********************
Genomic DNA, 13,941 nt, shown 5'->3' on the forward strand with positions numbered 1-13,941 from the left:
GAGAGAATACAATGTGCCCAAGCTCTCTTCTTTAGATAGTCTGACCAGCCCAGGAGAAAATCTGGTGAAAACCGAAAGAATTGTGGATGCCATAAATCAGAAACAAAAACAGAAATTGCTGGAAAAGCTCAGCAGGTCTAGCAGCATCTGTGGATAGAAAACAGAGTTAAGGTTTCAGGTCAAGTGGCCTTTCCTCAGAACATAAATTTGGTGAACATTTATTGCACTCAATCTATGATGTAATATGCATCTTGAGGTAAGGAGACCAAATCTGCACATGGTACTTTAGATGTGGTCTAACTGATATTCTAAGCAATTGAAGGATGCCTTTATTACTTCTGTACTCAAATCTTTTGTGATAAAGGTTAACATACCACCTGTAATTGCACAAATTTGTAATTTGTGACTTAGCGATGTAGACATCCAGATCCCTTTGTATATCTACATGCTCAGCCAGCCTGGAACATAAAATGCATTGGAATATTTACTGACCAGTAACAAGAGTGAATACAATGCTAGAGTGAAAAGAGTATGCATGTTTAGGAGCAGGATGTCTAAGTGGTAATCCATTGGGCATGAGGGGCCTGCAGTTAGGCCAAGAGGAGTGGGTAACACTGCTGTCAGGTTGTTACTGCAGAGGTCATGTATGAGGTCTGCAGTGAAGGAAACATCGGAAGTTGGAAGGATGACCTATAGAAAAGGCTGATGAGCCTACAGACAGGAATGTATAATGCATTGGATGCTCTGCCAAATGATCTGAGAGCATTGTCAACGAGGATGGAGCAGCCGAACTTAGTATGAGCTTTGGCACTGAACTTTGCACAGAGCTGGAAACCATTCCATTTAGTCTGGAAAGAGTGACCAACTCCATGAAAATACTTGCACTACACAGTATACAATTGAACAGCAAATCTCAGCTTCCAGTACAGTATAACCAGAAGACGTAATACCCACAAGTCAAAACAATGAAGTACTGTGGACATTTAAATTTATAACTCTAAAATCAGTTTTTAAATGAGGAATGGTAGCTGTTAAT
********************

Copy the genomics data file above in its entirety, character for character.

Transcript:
Genomic DNA, 13,941 nt, shown 5'->3' on the forward strand with positions numbered 1-13,941 from the left:
GAGAGAATACAATGTGCCCAAGCTCTCTTCTTTAGATAGTCTGACCAGCCCAGGAGAAAATCTGGTGAAAACCGAAAGAATTGTGGATGCCATAAATCAGAAACAAAAACAGAAATTGCTGGAAAAGCTCAGCAGGTCTAGCAGCATCTGTGGATAGAAAACAGAGTTAAGGTTTCAGGTCAAGTGGCCTTTCCTCAGAACATAAATTTGGTGAACATTTATTGCACTCAATCTATGATGTAATATGCATCTTGAGGTAAGGAGACCAAATCTGCACATGGTACTTTAGATGTGGTCTAACTGATATTCTAAGCAATTGAAGGATGCCTTTATTACTTCTGTACTCAAATCTTTTGTGATAAAGGTTAACATACCACCTGTAATTGCACAAATTTGTAATTTGTGACTTAGCGATGTAGACATCCAGATCCCTTTGTATATCTACATGCTCAGCCAGCCTGGAACATAAAATGCATTGGAATATTTACTGACCAGTAACAAGAGTGAATACAATGCTAGAGTGAAAAGAGTATGCATGTTTAGGAGCAGGATGTCTAAGTGGTAATCCATTGGGCATGAGGGGCCTGCAGTTAGGCCAAGAGGAGTGGGTAACACTGCTGTCAGGTTGTTACTGCAGAGGTCATGTATGAGGTCTGCAGTGAAGGAAACATCGGAAGTTGGAAGGATGACCTATAGAAAAGGCTGATGAGCCTACAGACAGGAATGTATAATGCATTGGATGCTCTGCCAAATGATCTGAGAGCATTGTCAACGAGGATGGAGCAGCCGAACTTAGTATGAGCTTTGGCACTGAACTTTGCACAGAGCTGGAAACCATTCCATTTAGTCTGGAAAGAGTGACCAACTCCATGAAAATACTTGCACTACACAGTATACAATTGAACAGCAAATCTCAGCTTCCAGTACAGTATAACCAGAAGACGTAATACCCACAAGTCAAAACAATGAAGTACTGTGGACATTTAAATTTATAACTCTAAAATCAGTTTTTAAATGAGGAATGGTAGCTGTTAAT